Assistant Professor, Computer Science
George Washington University
(Video runs from 00:03:38 to 01:13:26)
Security policies on computer systems are usually expressed in terms of confidentiality, integrity, and availability. Unfortunately, no complete technique is known for formalizing and verifying such security policies. This talk proposes expressing security policies in terms of hyperproperties, a new mathematical framework based on sets of sets of traces. Hyperproperties are expressive enough for handling information flow, service guarantees, and a host of other security policies that have been problematic for the frameworks currently in use. Hyperproperties yield insight into the structure of security policies: every hyperproperty is the intersection of a safety hyperproperty and a liveness hyperproperty, where a safety hyperproperty proscribes bad system behaviors, and a liveness hyperproperty prescribes good system behaviors; and safety and liveness correspond to fundamental definitions of structures in mathematical topology. A class of hyperproperties (namely, safety hyperproperties whose bad behaviors can be finitely bounded) enjoys a relatively complete verification technique. A temporal logic, HyperLTL, can express many hyperproperties, and it also has a decidable model-checking algorithm.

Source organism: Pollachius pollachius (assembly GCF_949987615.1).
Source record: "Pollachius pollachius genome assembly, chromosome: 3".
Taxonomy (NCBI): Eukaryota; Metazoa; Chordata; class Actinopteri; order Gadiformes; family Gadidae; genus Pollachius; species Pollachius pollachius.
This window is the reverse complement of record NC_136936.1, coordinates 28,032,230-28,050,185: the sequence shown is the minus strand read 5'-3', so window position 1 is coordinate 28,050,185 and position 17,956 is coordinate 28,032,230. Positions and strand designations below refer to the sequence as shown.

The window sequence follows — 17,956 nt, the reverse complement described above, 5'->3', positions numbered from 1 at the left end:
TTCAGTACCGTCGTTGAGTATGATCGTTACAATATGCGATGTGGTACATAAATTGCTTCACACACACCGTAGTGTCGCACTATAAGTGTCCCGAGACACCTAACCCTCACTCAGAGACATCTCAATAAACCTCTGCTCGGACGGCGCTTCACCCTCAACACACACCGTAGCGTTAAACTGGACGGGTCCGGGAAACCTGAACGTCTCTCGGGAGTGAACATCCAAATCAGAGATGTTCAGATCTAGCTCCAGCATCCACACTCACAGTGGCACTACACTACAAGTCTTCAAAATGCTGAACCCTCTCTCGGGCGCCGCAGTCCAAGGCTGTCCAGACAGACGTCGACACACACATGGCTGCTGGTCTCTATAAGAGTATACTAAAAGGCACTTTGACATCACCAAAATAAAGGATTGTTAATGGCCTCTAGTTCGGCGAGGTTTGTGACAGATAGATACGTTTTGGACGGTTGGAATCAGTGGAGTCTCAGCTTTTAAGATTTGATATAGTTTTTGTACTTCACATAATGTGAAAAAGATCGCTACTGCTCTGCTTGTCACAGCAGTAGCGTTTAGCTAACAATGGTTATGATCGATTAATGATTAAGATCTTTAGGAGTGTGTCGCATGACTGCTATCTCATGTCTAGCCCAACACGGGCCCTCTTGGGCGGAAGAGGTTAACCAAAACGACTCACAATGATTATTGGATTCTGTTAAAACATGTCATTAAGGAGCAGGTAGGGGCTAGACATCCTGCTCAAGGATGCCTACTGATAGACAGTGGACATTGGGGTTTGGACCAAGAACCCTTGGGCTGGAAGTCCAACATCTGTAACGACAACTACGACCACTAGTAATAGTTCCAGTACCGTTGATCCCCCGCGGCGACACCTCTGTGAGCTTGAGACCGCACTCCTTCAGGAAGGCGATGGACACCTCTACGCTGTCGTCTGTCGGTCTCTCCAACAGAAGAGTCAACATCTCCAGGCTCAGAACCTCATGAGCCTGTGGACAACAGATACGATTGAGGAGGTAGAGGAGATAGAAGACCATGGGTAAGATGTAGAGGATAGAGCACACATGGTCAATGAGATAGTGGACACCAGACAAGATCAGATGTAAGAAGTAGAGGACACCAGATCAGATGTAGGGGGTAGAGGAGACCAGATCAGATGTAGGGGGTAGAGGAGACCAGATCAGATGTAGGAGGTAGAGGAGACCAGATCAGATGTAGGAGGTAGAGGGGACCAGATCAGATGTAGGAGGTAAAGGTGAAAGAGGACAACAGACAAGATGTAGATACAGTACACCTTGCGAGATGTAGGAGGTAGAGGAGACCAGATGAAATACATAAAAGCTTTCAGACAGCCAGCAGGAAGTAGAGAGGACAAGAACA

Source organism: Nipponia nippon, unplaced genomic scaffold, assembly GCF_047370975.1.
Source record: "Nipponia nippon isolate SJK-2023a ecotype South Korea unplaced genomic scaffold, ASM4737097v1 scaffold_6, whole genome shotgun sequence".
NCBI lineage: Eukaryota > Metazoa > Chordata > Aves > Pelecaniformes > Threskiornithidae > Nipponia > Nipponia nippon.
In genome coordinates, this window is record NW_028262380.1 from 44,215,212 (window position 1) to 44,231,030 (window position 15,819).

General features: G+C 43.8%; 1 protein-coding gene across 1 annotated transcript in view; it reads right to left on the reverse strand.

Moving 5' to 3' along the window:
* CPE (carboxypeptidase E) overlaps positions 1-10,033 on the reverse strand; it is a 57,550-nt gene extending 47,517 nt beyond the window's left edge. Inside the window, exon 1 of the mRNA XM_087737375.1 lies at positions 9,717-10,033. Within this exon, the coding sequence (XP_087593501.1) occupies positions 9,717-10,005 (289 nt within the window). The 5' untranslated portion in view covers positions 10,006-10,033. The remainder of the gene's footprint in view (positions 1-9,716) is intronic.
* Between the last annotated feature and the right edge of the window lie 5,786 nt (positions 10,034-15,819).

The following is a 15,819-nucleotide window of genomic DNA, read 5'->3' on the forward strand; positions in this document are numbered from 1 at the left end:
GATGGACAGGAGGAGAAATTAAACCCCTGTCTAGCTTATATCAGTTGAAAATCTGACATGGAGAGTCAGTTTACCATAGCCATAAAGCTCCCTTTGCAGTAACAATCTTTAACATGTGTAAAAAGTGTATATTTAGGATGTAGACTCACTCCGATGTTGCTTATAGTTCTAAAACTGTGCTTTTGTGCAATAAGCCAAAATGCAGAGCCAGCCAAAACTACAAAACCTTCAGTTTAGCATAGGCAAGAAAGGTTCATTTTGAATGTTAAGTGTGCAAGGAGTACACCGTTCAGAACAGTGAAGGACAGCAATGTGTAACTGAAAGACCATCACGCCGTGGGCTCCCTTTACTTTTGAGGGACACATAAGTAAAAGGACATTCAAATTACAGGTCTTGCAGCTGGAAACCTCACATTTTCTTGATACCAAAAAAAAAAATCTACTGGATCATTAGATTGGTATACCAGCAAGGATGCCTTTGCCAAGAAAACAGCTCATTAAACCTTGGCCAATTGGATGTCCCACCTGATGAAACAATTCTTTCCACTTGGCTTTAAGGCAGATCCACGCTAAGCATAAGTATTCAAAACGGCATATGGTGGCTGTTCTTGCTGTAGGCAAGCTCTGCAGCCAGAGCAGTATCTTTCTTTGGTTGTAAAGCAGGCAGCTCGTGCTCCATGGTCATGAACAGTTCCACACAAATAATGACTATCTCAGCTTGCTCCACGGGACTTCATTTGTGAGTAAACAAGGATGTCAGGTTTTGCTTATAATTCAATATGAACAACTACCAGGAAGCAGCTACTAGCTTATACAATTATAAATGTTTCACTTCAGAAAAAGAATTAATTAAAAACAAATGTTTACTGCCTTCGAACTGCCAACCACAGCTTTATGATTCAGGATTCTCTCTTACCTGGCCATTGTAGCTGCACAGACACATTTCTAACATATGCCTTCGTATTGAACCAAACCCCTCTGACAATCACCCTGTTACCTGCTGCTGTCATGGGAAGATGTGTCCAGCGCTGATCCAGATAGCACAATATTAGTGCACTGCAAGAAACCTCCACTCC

Michael Clarkson is an assistant professor in the Department of Computer Science at George Washington University in Washington, DC. His work focuses on using principled techniques to define security and to construct secure systems. He received a Ph.D. in computer science from Cornell University in 2010.